Pity the starving innocents who continue to treat as gospel whatever falls out of the pharisaic mouths of politicians, including their election promises of $100 million for private-sector investing and jobs-jobs-jobs. The prime minister certainly knew whence he came when in 2011 he had admonished his docile immediate predecessor for investing trust in the advice of public servants!
Turning to the MP left of the Castries Central representative, the prime minister, seemingly all aglow, acknowledged the arcane highs he experiences from “responding to the MP for Castries Southeast.” He then proceeded to shower a seemingly receptive Guy Joseph with faint praise: he said he was elated beyond measure that after some ten years (eleven, actually) the Castries Southeast MP had finally understood what was at the heart of the infamous Martinus Francois and The Attorney General, also known as “the Rochamel case.”
Channeling the Professor Higgins (or was it Little Richard?) in his DNA, the prime minister raved: “He’s got it! He’s got it! He’s finally got it. It took him ten years to understand Rochamel.” Which did not mean he planned to leave well enough alone; not with his internalized insatiable school principal side screaming for more attention. Invoking the Finance Act, the prime minister insisted he was fully authorized to enterinto contracts without House approval. However, like one of Santayana’s people “who cannot remember the past” he added: “What the government cannot do is pay until it has received parliamentary approval.” The prime minister spoke carelessly. Conceivably what he had meant to say was the government cannot legally pay . . .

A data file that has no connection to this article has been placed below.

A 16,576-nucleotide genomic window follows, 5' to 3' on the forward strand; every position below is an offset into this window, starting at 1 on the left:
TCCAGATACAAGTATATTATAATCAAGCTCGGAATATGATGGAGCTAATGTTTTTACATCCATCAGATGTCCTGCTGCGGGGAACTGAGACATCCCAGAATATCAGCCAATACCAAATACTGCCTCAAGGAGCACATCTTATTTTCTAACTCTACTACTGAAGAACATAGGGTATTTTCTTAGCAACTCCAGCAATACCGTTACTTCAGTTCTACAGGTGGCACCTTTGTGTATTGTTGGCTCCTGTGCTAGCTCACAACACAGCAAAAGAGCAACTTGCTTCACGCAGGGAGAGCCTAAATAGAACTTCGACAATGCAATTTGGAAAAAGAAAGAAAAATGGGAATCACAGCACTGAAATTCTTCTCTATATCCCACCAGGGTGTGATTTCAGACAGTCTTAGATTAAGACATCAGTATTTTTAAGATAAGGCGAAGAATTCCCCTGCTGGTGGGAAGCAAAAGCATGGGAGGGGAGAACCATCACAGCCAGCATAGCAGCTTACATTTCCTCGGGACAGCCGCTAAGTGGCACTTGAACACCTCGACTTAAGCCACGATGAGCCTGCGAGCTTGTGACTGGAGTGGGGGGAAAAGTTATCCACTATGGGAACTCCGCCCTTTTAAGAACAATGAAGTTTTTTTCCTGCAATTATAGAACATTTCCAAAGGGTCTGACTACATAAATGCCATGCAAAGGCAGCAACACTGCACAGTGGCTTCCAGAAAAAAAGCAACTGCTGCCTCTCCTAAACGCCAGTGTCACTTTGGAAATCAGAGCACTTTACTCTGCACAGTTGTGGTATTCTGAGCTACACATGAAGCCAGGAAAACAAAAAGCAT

He offered still another lesson: even though attorneys general were fallible, “governments must respect their opinion.” Referencing the Castries Southeast MP directly—and in the process flouting with impunity the House rules that insist on members addressing only the Speaker directly—the prime minister said: “If you had stayed silent you would not be attacked.”